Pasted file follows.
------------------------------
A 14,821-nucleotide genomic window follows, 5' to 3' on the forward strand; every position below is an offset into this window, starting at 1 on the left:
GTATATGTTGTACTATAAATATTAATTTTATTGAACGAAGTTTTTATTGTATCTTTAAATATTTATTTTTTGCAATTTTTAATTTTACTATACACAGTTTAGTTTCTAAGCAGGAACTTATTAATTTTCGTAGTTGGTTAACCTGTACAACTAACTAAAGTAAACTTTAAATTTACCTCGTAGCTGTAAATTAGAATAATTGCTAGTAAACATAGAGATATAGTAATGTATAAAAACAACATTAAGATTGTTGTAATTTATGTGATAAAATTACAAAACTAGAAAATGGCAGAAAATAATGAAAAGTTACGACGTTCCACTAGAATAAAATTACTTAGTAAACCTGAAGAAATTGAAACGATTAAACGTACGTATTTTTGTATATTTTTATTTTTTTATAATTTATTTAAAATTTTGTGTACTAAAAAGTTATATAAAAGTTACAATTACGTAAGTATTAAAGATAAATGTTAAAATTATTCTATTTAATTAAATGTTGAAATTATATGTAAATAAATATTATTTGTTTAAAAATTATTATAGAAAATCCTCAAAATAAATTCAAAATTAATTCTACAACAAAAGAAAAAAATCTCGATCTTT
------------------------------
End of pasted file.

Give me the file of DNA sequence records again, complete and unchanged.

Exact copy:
A 14,821-nucleotide genomic window follows, 5' to 3' on the forward strand; every position below is an offset into this window, starting at 1 on the left:
GTATATGTTGTACTATAAATATTAATTTTATTGAACGAAGTTTTTATTGTATCTTTAAATATTTATTTTTTGCAATTTTTAATTTTACTATACACAGTTTAGTTTCTAAGCAGGAACTTATTAATTTTCGTAGTTGGTTAACCTGTACAACTAACTAAAGTAAACTTTAAATTTACCTCGTAGCTGTAAATTAGAATAATTGCTAGTAAACATAGAGATATAGTAATGTATAAAAACAACATTAAGATTGTTGTAATTTATGTGATAAAATTACAAAACTAGAAAATGGCAGAAAATAATGAAAAGTTACGACGTTCCACTAGAATAAAATTACTTAGTAAACCTGAAGAAATTGAAACGATTAAACGTACGTATTTTTGTATATTTTTATTTTTTTATAATTTATTTAAAATTTTGTGTACTAAAAAGTTATATAAAAGTTACAATTACGTAAGTATTAAAGATAAATGTTAAAATTATTCTATTTAATTAAATGTTGAAATTATATGTAAATAAATATTATTTGTTTAAAAATTATTATAGAAAATCCTCAAAATAAATTCAAAATTAATTCTACAACAAAAGAAAAAAATCTCGATCTTT